By uncovering, analyzing, and consolidating your hidden recognition spending and your underperforming rewards programs, it’s likely you’ll find the funding for a unified, comprehensive social recognition program – one that delivers on your investment and helps build a culture that propels your business forward.
Tip 3: Make the business case for employee recognition.
Even if you’ve uncovered existing funding, you still may need to make the business case for a social recognition program to senior management. That was the case for Claire Whieldon, global reward programmes director at Workhuman® client AstraZeneca.
“When we initially went to the leadership team, they asked, ‘How much do we already spend on recognition?’" she recalled. "What are we investing? What return are we actually getting?"
She noted that while there were a couple of ad hoc recognition programs in some of the larger locations, there wasn’t one place to compile the information she was looking for. That provided the argument she needed.
“As a company full of scientists, you can imagine they're really, really interested in data,” she adds. “So having one platform gave us a great opportunity to bring all of that data together,” and that became “an easy way of selling the program to the board.” In her pitch to senior leadership, she told them: "There's going to be huge amount of data that we can get – not just what we're spending, but how people are connecting, what skills are being recognized, and how is the organization collaborating. In short, the data we'll be getting is so powerful. That was an important part of our business case.”
The ROI of social recognition
“Social recognition is an investment with quantifiable returns: increased engagement, productivity, quality, and profitability; and decreased turnover and absenteeism,” note Eric Mosley and Derek Irvine in their book, “Making Work Human.”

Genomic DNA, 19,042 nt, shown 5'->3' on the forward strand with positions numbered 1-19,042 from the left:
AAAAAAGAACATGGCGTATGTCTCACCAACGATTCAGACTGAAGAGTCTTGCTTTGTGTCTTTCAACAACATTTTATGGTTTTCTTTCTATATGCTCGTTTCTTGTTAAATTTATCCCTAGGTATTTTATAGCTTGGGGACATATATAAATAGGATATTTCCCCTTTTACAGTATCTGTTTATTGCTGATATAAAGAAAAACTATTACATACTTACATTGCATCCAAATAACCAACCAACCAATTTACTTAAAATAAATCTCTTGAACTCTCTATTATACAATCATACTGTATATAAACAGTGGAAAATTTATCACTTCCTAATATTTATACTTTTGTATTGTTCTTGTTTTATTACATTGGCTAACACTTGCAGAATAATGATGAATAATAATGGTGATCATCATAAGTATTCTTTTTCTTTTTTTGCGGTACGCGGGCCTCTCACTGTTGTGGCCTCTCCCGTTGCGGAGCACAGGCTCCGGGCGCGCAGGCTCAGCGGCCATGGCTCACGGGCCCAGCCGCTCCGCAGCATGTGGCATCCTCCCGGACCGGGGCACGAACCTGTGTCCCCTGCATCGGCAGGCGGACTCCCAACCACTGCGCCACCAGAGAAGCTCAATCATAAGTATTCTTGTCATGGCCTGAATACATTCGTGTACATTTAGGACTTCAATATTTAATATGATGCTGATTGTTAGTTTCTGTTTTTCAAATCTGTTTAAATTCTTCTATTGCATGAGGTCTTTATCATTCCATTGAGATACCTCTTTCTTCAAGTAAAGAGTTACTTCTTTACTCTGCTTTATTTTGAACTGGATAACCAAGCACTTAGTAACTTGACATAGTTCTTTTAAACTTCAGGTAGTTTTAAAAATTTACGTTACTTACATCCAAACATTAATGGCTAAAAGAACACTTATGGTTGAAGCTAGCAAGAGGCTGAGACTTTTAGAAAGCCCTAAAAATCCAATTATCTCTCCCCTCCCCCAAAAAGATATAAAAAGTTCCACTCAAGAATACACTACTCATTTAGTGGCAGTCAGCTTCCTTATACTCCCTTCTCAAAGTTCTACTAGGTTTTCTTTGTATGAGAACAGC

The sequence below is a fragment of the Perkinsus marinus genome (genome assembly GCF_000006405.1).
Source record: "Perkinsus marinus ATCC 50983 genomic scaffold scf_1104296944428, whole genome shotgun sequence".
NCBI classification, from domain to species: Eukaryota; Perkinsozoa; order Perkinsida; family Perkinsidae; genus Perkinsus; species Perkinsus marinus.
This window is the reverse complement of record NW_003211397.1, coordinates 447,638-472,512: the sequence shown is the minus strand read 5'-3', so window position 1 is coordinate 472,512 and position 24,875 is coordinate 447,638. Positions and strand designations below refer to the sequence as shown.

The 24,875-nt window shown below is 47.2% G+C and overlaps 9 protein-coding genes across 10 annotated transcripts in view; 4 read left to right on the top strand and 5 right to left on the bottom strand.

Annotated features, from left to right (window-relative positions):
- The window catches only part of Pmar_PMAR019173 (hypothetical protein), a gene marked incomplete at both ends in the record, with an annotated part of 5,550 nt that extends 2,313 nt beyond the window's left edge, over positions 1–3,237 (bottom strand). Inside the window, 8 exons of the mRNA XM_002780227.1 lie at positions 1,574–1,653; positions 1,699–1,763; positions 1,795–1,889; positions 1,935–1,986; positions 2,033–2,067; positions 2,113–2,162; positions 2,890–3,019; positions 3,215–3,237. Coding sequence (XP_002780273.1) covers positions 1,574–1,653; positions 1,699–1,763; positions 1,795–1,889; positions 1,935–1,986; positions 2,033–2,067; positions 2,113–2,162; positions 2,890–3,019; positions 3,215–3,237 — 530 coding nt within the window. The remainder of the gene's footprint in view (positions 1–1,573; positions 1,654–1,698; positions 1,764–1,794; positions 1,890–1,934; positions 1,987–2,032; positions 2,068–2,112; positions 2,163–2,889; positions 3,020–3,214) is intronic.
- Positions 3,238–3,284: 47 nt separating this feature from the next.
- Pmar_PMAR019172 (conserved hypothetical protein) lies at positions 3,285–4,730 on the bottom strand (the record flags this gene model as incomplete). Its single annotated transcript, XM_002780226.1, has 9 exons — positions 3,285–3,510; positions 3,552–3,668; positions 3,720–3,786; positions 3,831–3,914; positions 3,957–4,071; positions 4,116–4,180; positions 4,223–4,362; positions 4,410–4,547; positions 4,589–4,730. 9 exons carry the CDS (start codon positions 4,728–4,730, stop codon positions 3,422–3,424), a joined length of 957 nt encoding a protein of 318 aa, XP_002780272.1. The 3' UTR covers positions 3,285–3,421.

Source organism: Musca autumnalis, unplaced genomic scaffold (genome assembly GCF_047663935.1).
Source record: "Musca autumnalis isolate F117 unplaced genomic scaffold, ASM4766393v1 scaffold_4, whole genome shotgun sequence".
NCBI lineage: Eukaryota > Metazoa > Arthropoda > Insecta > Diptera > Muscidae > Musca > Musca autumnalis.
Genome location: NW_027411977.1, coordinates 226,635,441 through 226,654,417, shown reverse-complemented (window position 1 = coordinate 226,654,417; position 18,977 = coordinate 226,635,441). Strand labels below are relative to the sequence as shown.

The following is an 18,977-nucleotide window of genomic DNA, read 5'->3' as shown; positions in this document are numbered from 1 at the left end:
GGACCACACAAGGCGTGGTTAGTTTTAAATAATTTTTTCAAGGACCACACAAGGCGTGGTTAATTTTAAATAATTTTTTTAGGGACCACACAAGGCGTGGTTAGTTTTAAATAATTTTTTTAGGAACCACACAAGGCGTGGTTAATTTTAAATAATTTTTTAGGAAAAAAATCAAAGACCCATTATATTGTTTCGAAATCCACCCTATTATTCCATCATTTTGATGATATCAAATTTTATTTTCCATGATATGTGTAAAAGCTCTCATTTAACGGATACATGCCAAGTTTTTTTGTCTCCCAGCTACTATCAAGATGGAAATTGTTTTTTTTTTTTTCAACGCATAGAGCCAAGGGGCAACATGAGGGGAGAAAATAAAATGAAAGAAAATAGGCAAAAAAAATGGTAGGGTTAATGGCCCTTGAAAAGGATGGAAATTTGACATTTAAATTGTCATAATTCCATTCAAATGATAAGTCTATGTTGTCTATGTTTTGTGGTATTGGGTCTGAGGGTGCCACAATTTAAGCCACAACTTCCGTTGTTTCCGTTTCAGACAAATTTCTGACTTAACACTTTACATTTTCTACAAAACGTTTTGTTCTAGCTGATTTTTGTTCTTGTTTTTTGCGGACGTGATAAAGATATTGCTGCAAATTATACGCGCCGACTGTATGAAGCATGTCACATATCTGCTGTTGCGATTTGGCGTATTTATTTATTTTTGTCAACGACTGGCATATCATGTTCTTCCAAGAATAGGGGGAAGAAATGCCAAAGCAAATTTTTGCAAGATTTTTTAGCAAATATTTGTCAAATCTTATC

Workhuman research has documented volumes of solid, empirical data that makes a strong case for the ROI of a unified social recognition program. In fact, much of it is well-chronicled in Chapters 3, 7, and 8 of “Making Work Human.” And while I couldn’t possibly cover it all here, I can assure you … the evidence that a comprehensive social recognition program has a positive impact on retention, engagement, and productivity is nothing short of overwhelming.
“Crowdsourced variable pay can be self-funding,” observes compensation consultant Jim Brennan. In his view, crowdsourced pay – in the form of social recognition – more than pays for itself: “It will come out of productivity improvement, which makes it easy to sell to management.”
Find the funding.
In the end, all or most of the funds you need to implement a unified, comprehensive recognition program may already exist. You just have to know where to look.
“If you start to calculate it all,” notes Tony, “you’ll realize you have the funds to support a more centralized recognition program that not only allows people to see recognition across the enterprise, but gives the business visibility into how much is being spent.”
Ready? Start your search today!
About the AuthorMore Content by Aaron Kinne